This is part of my “fear” issue. I’m always afraid I’ve inadvertently done or said something that has offended someone. The truth is the things I say probably don’t hold that kind of power, but in my mind I’ve done something wrong and people are turning away.
And there’s what I needed to say to get a topic, turning away.
I deal with highly emotional events, especially negative ones, in very clinical, methodical steps. I’m a great person to have around in an emergency. Calm, cool, and collected…that’s me. I attempt to minimize drama in the situation for all those involved.
I seek control even in the midst of the storm. And yet, when the storm is over, I truly do want to be comforted. I never realized this, or at least admitted it, about myself until recently.
In light of a crisis, I was the rock as always. And when the crisis was over, I really wanted someone to run to me, and hold me, and let me fall apart if even for a minute. I would’ve pulled it back together quickly because I really don’t care too much for dramatics, but for just a moment I wanted someone to run to me with open arms.
If you read the entire story of the Prodigal Son (Luke 15:11-32) you will discover that the father in the parable is God.
Luke 15:20 paints a beautiful picture of God the father running to meet a son who had been living the life of sin and had come home to repent. God didn’t wait for the son to walk all the way to him. He didn’t meet him half way. God had compassion and ran to the fallen son, hugged him, and kissed him.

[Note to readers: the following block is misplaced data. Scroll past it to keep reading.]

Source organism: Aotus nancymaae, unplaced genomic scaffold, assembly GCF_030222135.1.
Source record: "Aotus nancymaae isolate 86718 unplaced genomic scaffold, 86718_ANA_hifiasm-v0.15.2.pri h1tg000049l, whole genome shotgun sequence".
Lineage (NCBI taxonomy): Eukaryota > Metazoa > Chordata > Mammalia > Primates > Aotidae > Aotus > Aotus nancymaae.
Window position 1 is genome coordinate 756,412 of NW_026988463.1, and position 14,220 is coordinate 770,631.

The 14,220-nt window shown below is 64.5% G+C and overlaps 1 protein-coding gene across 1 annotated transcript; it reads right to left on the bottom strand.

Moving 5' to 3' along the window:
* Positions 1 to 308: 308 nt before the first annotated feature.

Sometimes when we see people in the middle of madness, or mess, we tend to pull back or turn away. That’s not the picture I see of God here. God could have turned away, could have rejoiced only in His faithful son. But He didn’t. He ran with open arms to the son who was in the middle of a mess.
And then He threw a party. He celebrated the return of his errant child.
How often do we attempt to camouflage those who return to the fold after being mixed up in madness and mess? We ignore the fact they were gone and quietly usher them back in to the fold.
Where’s the party? Where’s the fuss? Where’s the celebration?
God demonstrated His love publicly…largely…and in the midst of opposition. (Tweet this.)
God does the same for me. I have to stop expecting people to fill His role, but at the same time I need to remember that I may be the only glimpse of “God” some people ever get. I need to be willing to run towards others in the midst of their mess with my arms wide open.
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